Hey, Barbecutie

Posts Tagged ‘quote

Royal Tenenbaum bought the house on Archer Avenue in the winter of his 35th year. Over the next decade he and his wife had three children and then they separated. They were never legally divorced.

Etheline Tenenbaum kept the house and raised the children and their education was her highest priority. She wrote a book on the subject.

Chas Tenenbaum had, since elementary school, taken most of his meals in his room standing up at his desk with a cup of coffee to save time. In the sixth grade, he went into business breeding Dalmatian mice which he sold to a pet shop in Little Tokyo. He started buying real estate in his early teens and seemed to have an almost preternatural understanding of international finance. He negotiated the purchase of his father’s summer house on Eagle’s Island. The BB was still lodged between two knuckles in Chas’ left hand.

Margot Tenenbaum was adopted at age two. Her father had always noted this when introducing her. She was a playwright, and won a Braverman Grant of fifty thousand dollars in the ninth grade. She and her brother Richie ran away from home one winter and camped out in the African wing of the public archives. They shared a sleeping bag and survived on crackers and root beer. Four years later Margot disappeared alone for two weeks and came back with half a finger missing.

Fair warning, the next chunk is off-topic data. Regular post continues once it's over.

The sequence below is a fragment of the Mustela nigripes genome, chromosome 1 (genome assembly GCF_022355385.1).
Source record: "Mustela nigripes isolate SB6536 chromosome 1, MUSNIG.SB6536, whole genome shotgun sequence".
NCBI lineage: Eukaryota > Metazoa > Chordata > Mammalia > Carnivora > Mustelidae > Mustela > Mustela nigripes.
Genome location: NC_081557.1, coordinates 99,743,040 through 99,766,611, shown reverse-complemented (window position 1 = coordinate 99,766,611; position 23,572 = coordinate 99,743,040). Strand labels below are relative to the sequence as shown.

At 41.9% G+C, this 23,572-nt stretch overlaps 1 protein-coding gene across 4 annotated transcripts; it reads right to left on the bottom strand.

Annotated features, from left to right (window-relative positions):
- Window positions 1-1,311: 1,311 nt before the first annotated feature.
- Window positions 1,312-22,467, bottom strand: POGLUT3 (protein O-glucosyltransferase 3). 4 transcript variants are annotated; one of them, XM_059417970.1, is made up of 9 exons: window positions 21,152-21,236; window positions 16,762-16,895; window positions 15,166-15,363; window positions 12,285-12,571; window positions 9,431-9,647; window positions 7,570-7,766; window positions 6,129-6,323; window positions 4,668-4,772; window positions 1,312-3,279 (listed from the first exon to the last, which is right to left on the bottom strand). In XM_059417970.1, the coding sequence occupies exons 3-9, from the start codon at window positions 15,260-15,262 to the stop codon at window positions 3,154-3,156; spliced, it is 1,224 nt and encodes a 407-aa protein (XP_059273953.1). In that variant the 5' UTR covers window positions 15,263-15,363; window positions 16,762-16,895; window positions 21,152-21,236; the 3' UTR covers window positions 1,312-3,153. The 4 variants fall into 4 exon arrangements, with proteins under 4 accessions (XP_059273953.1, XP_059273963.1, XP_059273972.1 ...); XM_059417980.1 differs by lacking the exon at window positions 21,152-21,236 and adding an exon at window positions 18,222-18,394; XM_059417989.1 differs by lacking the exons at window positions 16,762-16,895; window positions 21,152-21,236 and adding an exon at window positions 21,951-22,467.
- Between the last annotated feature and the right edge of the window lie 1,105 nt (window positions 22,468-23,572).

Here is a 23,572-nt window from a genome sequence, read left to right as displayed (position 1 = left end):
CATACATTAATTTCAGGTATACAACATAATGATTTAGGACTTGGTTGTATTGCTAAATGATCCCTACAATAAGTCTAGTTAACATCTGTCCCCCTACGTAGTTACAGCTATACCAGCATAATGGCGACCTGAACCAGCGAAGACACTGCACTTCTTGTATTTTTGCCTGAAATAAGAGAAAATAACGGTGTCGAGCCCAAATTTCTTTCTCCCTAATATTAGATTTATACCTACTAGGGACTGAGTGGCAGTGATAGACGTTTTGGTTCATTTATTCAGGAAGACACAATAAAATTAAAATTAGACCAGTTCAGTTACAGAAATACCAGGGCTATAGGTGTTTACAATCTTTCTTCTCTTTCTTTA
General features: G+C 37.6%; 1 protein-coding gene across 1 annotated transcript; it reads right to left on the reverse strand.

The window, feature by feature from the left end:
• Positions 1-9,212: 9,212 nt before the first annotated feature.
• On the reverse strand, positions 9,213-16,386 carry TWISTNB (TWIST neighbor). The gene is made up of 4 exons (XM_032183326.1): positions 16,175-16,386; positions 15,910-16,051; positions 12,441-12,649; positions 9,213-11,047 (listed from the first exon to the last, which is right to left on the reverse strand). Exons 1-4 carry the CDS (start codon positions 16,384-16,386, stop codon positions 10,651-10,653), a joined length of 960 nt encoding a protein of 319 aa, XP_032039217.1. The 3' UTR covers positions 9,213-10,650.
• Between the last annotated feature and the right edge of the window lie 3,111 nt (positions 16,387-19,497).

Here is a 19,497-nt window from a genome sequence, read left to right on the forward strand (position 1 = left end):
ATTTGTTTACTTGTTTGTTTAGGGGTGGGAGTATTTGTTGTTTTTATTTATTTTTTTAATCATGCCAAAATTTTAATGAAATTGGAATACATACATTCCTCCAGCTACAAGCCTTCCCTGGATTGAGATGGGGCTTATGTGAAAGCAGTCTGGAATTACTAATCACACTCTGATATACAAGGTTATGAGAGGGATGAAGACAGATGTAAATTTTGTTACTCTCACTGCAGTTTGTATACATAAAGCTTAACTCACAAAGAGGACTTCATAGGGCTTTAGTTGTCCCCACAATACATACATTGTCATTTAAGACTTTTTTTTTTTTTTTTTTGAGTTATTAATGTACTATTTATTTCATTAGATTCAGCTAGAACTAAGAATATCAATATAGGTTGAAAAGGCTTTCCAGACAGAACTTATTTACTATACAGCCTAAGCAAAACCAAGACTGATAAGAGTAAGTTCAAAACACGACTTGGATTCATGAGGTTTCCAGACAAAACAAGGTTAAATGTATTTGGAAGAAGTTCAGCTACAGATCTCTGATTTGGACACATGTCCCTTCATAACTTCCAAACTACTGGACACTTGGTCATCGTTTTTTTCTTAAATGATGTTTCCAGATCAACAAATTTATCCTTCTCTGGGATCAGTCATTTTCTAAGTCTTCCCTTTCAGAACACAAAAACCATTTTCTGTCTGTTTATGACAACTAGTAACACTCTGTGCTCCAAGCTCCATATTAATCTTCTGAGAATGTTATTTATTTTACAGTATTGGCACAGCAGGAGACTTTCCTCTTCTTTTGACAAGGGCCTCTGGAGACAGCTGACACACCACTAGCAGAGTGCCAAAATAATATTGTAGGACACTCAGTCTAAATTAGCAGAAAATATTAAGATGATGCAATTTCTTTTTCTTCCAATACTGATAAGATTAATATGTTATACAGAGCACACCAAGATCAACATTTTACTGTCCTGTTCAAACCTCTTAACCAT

Richie Tenenbaum had been a champion tennis player since the third grade. He turned pro at seventeen and won the U. S. Nationals three years in a row. He kept a studio in the corner of the ballroom but had failed to develop as a painter. On weekends Royal took him on outings around the city. These invitations were never extended to anyone else.

Richie’s best friend, Eli Cash, lived with his aunt in the building across the street. He was a regular fixture at family gatherings, holidays, mornings before school, and most afternoons.

The three Tenenbaum children performed Margot’s first play on the night of her eleventh birthday. They had agreed to invite their father to the party. He had not been invited to any of their parties since. In fact, virtually all memory of the brilliance of the young Tenenbaums had been erased by two decades of betrayal, failure, and disaster.

I can only aspire to write something as lovely as the opening narration from the Royal Tenenbaums.